Children’s drawings could predict their intelligence later in life

We may earn a commission from links on this page.
Children's drawings, scored according to accuracy
Image: Twins Early Development Study, King's College London

Now there’s one more reason to save your child’s first sketches. Researchers at King’s College London have found that a 4-year-old’s ability to produce an accurate drawing of a person predicts the child’s intelligence at age 14.

For the study, 15,504 4-year-olds (7,752 pairs of twins, both identical and fraternal) were each asked to make a figure drawing of a child in what’s called the Draw-a-Child test. The drawings were scored on a scale of 0-12 for accuracy. (For instance, points were given for two eyes and deducted for a third or fourth eye.) The children were given intelligence tests, and then tested again ten years later. Higher Draw-a-Child scores correlated with higher intelligence scores for the 4-year-olds and 14-year-olds.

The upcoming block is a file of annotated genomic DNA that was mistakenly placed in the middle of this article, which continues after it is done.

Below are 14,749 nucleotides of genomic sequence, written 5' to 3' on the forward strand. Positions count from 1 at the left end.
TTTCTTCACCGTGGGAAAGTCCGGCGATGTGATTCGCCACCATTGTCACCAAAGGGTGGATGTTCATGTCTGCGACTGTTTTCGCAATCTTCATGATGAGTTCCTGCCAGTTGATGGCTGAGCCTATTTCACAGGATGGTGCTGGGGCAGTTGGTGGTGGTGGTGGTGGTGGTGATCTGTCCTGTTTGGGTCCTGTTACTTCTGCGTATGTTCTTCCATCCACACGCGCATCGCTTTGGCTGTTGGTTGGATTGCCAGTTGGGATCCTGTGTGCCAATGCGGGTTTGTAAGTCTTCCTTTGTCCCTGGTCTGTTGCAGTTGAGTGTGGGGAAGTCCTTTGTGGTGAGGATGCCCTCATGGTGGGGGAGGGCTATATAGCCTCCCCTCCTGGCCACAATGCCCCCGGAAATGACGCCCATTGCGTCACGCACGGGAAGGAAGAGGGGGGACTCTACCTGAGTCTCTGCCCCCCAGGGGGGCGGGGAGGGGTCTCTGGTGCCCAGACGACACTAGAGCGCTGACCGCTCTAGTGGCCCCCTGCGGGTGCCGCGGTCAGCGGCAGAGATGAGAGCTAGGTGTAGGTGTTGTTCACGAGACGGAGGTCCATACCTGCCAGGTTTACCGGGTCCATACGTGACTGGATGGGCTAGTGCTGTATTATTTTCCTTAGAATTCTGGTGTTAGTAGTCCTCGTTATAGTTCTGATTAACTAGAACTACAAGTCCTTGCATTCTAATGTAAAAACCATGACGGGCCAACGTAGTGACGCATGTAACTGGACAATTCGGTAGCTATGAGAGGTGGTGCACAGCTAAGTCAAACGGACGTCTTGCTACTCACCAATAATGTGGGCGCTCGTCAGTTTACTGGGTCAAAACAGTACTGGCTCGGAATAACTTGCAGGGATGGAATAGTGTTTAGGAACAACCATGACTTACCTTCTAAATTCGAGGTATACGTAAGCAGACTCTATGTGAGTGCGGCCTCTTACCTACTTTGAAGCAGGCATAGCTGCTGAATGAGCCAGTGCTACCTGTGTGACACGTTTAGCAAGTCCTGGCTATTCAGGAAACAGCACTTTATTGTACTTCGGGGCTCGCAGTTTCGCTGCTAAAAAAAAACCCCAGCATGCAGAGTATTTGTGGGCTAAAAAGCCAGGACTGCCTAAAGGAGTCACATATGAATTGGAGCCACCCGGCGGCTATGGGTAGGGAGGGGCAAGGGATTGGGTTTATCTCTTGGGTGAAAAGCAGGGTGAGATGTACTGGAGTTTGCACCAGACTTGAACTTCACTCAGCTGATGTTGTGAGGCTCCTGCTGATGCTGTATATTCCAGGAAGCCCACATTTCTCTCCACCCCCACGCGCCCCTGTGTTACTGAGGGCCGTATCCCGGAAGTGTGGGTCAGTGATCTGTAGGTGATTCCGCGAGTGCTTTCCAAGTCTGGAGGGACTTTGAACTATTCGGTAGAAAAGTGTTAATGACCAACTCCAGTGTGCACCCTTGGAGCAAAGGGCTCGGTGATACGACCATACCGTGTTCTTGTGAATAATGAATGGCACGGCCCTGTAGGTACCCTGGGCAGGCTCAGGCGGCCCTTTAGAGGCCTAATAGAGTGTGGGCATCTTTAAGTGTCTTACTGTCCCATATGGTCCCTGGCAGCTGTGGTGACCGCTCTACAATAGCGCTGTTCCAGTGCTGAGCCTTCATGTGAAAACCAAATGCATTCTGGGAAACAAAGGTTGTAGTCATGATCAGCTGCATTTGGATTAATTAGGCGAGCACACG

“The Draw-a-Child test was devised in the 1920s to assess children’s intelligence, so the fact that the test correlated with intelligence at age 4 was expected,” Rosalind Arden, the paper’s lead author, said in a release. “What surprised us was that it correlated with intelligence a decade later.”

The researchers also found that drawing ability has a genetic association. Pairs of identical 4-year-old twins (who have the same genetic information) produced drawings that were more similar than those of non-identical twin pairs (who share around 50% of genes), suggesting a genetic aspect to drawing ability that goes beyond growing up in the same environment.

The study isn’t bad news for parents whose children’s portraits look like electrical storms or smudgy spiders, Arden says. ”The correlation is moderate, so our findings are interesting, but it does not mean that parents should worry if their child draws badly.”

Still, if you want to track your kid’s artwork—for reasons of pride or science—here are two apps that will let you store them digitally.